The lawyer for one of the two men charged with trespassing in connection with their activism to secure access by land to beaches in the north of Canouan, wants Prime Minister Ralph Gonsalves to intervene.
“I call on the Prime Minister right now to end this charade,” Kay Bacchus-Baptiste said outside the Kingstown Magistrate’s Court on Friday.
Bacchus-Baptiste is representing Terry Bynoe, who, along with Andrew Foyle, both of Canouan, has been charged that on Thursday, Jan. 5, they “did enter upon the property of Canouan Resort Development Limited as a trespasser with intent to annoy”.
“When it suited his purpose, he was with the same Terry Bynoe demonstrating for this same issue. This is fifteen years hence and it is time to end this charade,” Bacchus-Baptiste said.
While in opposition, Gonsalves, who came to office in March 2001, had supported Bynoe and other Canouan residents in their efforts to secure, under the New Democratic Party administration, access to the island’s beaches.
Access to beaches in the “developed” north of Canouan, where resorts are located, remains an issue.
Developers say there is unfettered access by sea and that they can facilitate transportation by land, via golf carts, if notified in advance of residents’ wishes to go to the beaches. Residents say they should be able to walk to the beach if they wish, saying this was always an option before the resort was constructed.
On Friday after the men pleaded not guilty to the charges and were each granted EC$2,000 bail, Bacchus Baptiste further said:
“It cannot be a threat for black people, in their own country, to be walking along a road to gain access to a beach. Where I this mentality coming from? It is a time to put an end to this. I do not understand these charges. I call upon the DPP (Director of Public Prosecution) to do the right thing and nolle prosequi — it is a popular word, where he is concerned, nolle prosequi these charges,” she said in reference to chief prosecutor, Colin Williams.
Asked what she thinks of her client’s chances in front of a magistrate, Bacchus Baptiste told iWitness News:
“Well it seems to me that they are opening up themselves to false arrest, false imprisonment, malicious prosecution. That is what it seems to me.”
Foyle told iWitness News that he was arrested on L’anse Guyac, one of the beaches where the resort is located in the north of Canouan.
Bacchus-Baptiste, who arrived at the court after the proceedings ended, noted that she had just come into the matter.
But she questioned the prosecution’s ability to prove the charge against the men.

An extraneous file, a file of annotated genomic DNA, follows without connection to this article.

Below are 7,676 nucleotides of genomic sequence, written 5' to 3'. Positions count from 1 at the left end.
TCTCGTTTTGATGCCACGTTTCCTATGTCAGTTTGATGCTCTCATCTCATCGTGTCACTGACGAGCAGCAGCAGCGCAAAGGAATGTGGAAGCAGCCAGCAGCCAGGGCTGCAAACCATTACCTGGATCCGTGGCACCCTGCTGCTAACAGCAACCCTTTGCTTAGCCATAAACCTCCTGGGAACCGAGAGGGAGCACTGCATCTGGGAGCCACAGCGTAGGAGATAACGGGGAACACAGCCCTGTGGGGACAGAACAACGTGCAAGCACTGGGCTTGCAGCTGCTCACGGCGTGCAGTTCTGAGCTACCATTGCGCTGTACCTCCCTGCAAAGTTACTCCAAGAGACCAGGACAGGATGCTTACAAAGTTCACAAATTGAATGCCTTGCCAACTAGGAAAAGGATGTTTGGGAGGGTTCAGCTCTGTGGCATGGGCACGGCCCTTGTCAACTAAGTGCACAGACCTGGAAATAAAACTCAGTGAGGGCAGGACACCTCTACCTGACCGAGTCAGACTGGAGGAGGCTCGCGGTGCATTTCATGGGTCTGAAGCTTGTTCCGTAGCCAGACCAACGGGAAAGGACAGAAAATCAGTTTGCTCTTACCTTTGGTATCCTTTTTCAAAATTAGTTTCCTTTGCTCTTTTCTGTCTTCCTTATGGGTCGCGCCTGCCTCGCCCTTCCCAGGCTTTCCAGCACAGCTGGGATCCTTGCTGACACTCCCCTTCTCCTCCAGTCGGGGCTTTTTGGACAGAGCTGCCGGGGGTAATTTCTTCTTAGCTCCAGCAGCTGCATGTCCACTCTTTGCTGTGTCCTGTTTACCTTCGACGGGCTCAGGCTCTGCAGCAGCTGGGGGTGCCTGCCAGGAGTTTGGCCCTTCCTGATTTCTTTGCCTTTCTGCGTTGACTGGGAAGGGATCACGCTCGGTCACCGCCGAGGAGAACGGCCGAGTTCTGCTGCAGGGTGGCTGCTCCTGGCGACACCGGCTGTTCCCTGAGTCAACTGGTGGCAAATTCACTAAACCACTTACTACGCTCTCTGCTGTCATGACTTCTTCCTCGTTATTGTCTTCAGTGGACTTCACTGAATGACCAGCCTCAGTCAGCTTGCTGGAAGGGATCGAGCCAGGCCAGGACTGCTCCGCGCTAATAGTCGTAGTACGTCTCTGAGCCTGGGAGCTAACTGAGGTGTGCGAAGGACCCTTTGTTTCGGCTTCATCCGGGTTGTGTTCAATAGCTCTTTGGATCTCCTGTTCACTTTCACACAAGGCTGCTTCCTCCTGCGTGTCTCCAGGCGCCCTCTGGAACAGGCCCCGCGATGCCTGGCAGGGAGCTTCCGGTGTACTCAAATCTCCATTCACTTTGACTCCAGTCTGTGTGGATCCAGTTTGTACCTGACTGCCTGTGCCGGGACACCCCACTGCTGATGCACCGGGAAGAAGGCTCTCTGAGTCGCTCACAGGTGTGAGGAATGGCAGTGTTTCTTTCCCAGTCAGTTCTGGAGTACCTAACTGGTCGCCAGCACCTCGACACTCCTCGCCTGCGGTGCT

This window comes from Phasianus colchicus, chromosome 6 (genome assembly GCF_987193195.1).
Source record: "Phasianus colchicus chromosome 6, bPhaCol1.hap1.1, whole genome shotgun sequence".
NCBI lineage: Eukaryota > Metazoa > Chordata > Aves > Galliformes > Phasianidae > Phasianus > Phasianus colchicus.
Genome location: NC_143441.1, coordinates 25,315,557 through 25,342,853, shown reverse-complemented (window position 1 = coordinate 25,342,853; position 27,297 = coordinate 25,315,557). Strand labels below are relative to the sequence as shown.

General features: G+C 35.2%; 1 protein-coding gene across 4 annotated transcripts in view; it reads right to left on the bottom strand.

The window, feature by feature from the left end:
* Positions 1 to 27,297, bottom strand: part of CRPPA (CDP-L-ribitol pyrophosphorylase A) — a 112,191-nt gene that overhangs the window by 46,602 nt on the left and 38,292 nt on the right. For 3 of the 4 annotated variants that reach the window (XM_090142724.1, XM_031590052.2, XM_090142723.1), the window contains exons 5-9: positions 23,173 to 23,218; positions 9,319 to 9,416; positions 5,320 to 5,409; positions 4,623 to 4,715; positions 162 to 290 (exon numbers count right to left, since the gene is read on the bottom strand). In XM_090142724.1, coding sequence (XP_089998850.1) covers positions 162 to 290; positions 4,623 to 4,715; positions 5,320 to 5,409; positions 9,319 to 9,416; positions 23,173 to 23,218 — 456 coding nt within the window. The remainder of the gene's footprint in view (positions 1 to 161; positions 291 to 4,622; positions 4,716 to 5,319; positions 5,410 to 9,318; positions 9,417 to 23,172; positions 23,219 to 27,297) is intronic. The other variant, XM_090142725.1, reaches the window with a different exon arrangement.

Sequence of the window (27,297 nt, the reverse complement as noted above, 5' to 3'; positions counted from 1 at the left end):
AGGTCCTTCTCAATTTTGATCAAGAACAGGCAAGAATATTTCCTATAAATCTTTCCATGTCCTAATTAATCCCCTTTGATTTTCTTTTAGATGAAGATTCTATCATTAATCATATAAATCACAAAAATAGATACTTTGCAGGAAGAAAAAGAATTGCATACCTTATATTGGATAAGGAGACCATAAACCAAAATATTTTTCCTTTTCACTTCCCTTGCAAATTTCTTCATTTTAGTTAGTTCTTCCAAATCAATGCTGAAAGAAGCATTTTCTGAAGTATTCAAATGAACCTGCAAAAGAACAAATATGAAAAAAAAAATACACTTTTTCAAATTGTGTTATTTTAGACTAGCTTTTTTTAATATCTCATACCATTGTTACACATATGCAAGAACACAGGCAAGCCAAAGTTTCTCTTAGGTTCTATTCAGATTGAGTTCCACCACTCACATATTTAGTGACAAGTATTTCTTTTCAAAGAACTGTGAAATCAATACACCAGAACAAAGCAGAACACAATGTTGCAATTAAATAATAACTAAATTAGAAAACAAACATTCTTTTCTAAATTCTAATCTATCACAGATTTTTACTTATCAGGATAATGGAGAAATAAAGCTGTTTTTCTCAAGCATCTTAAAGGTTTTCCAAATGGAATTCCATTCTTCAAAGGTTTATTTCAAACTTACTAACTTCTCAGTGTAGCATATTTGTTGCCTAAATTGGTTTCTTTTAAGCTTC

“How are they going to prove this? My information is that he was simply walking on the public path, highway to the beach. How can that annoy? How can that annoy the hoteliers? What are they saying? What is the mentality?” she said, referring specifically to Bynoe.
Bynoe is also charged that he did unlawfully disobey a court order, suit number 507 of 2000 of the Eastern Caribbean Supreme Court.
Bacchus-Baptiste said she did not know what that charge was about, but added that it sounds “very non-specific” to her.
“But I have a feeling that that is a defunct matter,” she said.
She also commented on the fact that the men were transported from Canouan to Kingstown on a Coast Guard patrol vessel sometime between 1 a.m. and 2 a.m. Friday.
“What is the fear? What is so important to bring him up in the dead of night on the Bequia Channel? What is the fear? Who is calling the shots here? Who is behind all of this? And I am, again, calling on the prime minister to step in; put an end to this nonsense; it is enough.”
In court, lawyer Bayliss Frederick filled in for Bacchus-Baptiste.
He told the court that the nature of the defence is a matter that requires addressing by the High Court.
He said one of the charges against Bynoe relates to a civil matter, case 509 of 2000, which that is before the High Court.
Frederick said that the defence required a full examination of what that concerned and whether there was, in fact, a protest or criminal trespass on Thursday.
He said that matter is one that the magistrate court cannot address because it touches on fundamental rights and a constitutional matter.
Jomo Thomas, who is representing Foyle, however, said that he did not share Frederick view that the matter must be resolved before the high court.
The next hearing in the matter is at the Union Island Magistrate’s Court on Jan. 20.